3 Position and Age -layers on top are younger than layers on the bottom -geologists use the law of superposition to determine a rocks age -geologists also use extrusions and intrusions to find a rocks age -fault is always younger than the rock it cuts through -to determine the age of the fault, geologists find the relative age of the youngest layer cut by the fault -some layers may erode away leaving gaps - to date rock layers, geologists give relative age to layer of rock in one location -they give age to matching layers of rocks -index fossils tell relative ages of rock layer of when they occur -ammonites are an index fossil -ammonites are a group of hard shelled animals -ammonites are a good fossil to use because they are widely distributed and they are extinct -they tell apart the different types of ammonites to tell the age of the rock Radioactive Dating: Stomatolites- remains of reefs built by organisms similar to bacteria. As sediment changed the reef scientists use absolute dating to determine the age Radioactive Decay- The process where elements break down by releasing particles and energy -During this atoms of one element break down to form atoms for another element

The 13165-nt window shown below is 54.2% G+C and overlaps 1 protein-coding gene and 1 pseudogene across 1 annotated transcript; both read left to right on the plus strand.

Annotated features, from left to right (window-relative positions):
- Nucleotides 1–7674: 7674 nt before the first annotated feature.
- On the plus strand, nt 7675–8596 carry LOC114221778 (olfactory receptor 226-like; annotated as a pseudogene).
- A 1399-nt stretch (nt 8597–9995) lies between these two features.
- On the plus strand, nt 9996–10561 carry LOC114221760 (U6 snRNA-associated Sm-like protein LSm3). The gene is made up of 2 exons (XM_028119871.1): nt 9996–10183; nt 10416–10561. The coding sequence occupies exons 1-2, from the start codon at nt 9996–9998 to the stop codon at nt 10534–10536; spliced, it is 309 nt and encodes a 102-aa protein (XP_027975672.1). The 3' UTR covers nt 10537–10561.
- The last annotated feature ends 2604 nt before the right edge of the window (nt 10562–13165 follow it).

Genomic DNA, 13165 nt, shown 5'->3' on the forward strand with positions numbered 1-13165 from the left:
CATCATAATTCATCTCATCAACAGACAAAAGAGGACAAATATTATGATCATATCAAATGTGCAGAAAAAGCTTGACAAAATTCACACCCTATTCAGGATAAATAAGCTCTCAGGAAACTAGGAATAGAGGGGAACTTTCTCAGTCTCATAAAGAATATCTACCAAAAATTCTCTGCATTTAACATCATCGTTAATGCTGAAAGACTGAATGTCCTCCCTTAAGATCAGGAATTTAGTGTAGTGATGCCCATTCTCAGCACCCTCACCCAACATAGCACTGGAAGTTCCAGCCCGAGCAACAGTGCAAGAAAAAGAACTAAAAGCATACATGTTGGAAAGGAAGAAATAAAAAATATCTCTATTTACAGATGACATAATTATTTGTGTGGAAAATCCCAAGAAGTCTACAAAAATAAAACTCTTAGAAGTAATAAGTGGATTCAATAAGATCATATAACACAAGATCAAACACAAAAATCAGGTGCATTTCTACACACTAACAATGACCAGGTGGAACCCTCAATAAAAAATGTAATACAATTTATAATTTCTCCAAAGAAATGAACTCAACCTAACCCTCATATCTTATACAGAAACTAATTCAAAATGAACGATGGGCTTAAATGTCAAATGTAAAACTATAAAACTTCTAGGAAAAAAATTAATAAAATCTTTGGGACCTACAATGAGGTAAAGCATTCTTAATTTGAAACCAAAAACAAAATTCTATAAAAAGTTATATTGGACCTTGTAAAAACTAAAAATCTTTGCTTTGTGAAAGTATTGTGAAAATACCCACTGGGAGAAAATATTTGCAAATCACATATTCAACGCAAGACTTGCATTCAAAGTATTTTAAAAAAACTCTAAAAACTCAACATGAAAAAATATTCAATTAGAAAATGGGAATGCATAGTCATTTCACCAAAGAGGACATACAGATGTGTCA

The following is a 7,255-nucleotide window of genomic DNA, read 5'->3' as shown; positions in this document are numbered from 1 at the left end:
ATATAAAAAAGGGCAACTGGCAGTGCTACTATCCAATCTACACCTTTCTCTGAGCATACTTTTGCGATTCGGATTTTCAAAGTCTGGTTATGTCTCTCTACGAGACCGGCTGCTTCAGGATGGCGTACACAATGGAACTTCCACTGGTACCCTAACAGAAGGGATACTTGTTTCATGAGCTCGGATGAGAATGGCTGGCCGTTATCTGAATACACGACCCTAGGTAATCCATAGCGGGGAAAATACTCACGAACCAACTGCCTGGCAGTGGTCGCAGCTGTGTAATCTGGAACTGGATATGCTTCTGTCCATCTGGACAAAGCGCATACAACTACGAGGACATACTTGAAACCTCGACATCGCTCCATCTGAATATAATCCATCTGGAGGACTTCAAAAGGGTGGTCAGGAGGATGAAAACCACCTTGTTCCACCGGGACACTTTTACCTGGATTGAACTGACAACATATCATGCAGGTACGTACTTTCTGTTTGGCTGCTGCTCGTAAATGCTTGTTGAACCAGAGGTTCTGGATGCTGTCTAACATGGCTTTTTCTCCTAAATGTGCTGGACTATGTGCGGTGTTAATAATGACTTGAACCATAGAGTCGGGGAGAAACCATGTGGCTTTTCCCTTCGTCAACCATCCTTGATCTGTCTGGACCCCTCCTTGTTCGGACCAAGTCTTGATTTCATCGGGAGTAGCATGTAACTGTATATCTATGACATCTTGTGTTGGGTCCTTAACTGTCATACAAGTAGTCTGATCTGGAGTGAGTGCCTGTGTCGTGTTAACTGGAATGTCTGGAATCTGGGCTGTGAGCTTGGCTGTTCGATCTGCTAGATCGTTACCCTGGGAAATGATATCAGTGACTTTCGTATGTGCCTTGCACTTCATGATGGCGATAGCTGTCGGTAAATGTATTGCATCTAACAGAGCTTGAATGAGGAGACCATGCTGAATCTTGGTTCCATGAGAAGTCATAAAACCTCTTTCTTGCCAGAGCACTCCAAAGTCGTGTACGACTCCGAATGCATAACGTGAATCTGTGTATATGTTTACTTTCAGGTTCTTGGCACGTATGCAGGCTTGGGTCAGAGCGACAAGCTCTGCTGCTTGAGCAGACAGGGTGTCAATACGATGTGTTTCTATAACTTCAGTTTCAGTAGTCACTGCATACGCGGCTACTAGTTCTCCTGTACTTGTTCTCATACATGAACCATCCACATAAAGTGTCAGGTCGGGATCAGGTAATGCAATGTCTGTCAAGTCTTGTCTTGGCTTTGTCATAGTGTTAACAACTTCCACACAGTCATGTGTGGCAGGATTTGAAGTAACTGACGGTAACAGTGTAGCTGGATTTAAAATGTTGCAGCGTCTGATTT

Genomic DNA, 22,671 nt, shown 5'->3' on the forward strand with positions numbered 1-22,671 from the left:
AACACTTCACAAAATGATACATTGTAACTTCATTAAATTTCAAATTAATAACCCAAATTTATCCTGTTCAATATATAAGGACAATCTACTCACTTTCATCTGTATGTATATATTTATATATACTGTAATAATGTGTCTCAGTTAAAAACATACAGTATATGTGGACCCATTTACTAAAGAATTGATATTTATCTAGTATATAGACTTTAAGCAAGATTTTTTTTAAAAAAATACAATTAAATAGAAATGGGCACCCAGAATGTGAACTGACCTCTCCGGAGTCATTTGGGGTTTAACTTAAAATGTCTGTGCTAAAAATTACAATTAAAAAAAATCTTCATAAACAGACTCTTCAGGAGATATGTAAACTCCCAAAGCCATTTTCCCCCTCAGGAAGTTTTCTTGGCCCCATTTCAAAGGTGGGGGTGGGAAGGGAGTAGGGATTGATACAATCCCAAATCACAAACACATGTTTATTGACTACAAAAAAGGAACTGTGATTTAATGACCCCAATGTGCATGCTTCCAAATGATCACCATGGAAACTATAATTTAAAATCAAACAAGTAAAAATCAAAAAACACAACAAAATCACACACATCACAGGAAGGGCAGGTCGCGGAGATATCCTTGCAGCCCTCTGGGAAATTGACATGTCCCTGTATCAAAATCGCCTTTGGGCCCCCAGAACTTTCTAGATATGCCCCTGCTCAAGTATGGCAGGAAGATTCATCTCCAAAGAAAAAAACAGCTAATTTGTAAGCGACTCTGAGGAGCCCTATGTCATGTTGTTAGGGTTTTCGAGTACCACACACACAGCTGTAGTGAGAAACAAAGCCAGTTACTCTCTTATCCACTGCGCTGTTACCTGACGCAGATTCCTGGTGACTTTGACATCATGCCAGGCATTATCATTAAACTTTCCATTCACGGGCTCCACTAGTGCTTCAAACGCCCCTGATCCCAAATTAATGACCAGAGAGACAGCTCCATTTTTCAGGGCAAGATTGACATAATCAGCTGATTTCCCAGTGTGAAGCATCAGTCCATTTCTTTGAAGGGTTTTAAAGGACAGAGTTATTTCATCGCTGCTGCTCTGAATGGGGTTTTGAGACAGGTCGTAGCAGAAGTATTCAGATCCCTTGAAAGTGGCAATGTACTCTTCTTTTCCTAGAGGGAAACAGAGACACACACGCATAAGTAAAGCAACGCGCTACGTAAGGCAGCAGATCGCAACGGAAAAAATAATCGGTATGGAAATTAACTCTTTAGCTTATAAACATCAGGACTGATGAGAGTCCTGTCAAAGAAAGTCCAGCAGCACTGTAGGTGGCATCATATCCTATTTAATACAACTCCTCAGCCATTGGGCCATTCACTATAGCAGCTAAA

4 Radioactive Elements occur naturally in igneous rocks, scientists use the rate at which they decay to calculate age Half-life the time it takes for half of the radioactive atoms to decay Potassium-Argon Dating- form of potassium that decays to stable argon -40 and has a half-life of 1.3 billion years Carbon -14 Dating- carbon -14 is a radioactive form of carbon, as the organisms grown carbon is added to their tissues, as they die carbon -14 decays and changes to a stable nitrogen -14 Radioactive dating in layers of sedimentary rock- date the intrusions and extrusions near the sedimentary rock layers -extrusion is older than the shale above it, shale is older than the intrusion Radioactive Dating- step 1: determine the amount of a radioactive element in a rock. Step 2: compare the amount with the amount of a stable element into which the radioactive element decays The Geologic time scale Geologic time scale- a record of the geologic events and life forms in earths history Era- one of the three long units of geologic time between the Precambrian and the present Period- a horizontal row of elements in the periodic table; one of the units of geologic time into which geologists divide eras The way the geologic time scale was developed is when scientist study rock layers and index fossils worldwide Geologist studied the fossils record, the found major changes in life form at certain times